I mean they already do that so ig people who REALLY want to have single family only will have to move to places with HOA’s. They’ll be the first ones we nuke of course.
This will fuel further gentrification, right?
I know lol I’m just memeing
you missed the \s
That would ruin it lol
Gentrification doesn't real
Gentrification is things I don’t like and the more I don’t like it the more gentrification it is.
Hopefully this would mean less californians coming to neighboring states and jacking up our real estate prices along with driving cars like in NFS. Stay in California please
This is dumb. First, this only benefits rich people who already own a house or have the money to buy and tear down/build property. And these people definitely aren't going to sell the duplexes they might build, they're going to rent them. Which means... it won't increase the ability for most to BUY property.... which is what most people are really complaining about. I certainly don't consider my shitty rental apartment a "home", and I definitely don't want to buy property where I'm sharing a wall with other people. That's one of the biggest reasons apartments suck.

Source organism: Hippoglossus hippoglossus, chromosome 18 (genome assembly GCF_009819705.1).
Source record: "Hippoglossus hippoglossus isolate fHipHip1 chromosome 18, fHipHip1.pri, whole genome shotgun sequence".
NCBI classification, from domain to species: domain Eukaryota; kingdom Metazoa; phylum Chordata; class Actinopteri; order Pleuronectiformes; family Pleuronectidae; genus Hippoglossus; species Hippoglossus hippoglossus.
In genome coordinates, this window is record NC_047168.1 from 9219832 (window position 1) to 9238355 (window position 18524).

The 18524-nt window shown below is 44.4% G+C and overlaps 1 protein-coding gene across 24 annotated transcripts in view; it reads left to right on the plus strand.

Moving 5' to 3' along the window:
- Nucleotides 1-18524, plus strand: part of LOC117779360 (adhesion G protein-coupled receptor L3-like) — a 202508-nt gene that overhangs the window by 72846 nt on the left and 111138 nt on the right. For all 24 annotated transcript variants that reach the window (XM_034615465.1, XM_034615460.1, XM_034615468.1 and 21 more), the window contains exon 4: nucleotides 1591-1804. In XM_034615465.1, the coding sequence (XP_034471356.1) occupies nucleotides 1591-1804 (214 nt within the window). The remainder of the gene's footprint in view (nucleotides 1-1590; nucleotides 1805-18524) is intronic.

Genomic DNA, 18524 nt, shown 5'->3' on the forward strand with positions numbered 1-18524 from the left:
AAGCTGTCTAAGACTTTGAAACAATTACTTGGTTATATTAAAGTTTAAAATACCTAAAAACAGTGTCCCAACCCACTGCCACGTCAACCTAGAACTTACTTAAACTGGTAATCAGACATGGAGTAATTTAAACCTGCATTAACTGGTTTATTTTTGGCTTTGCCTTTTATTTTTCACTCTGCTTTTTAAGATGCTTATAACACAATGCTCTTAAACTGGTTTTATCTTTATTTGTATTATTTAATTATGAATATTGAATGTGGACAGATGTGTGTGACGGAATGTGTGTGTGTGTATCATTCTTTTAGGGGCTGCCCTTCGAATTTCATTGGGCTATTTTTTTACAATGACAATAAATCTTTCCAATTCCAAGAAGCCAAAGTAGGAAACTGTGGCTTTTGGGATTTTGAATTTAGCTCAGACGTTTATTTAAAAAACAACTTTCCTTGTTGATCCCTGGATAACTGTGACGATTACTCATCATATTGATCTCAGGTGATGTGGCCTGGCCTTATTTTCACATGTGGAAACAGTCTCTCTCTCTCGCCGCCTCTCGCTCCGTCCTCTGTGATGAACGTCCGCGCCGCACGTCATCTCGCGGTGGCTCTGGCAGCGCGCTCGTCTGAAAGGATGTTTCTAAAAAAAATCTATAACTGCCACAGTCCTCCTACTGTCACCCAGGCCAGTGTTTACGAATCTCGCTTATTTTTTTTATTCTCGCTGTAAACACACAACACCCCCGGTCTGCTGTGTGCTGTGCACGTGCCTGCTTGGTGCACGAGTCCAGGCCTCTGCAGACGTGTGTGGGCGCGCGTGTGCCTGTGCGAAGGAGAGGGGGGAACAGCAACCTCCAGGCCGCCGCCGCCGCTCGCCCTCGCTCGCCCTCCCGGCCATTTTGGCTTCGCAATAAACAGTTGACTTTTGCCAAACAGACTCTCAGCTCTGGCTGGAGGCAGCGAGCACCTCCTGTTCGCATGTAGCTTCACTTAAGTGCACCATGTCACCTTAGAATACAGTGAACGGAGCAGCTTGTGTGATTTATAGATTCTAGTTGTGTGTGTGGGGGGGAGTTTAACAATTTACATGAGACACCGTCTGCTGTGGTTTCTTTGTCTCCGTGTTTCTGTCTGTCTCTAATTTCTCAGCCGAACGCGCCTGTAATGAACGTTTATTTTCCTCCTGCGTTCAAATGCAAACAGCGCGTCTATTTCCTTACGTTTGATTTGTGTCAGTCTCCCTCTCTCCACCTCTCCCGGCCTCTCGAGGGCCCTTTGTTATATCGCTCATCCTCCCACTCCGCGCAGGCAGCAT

And also, if you do manage to scrape together the money, are we now going to literally require every homeowner to be a landlord to pay their mortgage? Because that's basically what this is. I'm pro-more-options, but this will do absolutely nothing for the vast majority of people.
Correct. Your energy is better spent getting state and federal lawmakers to bar ownership of single-family homes under $XXXX value by Wall Street investors and other investment consortiums.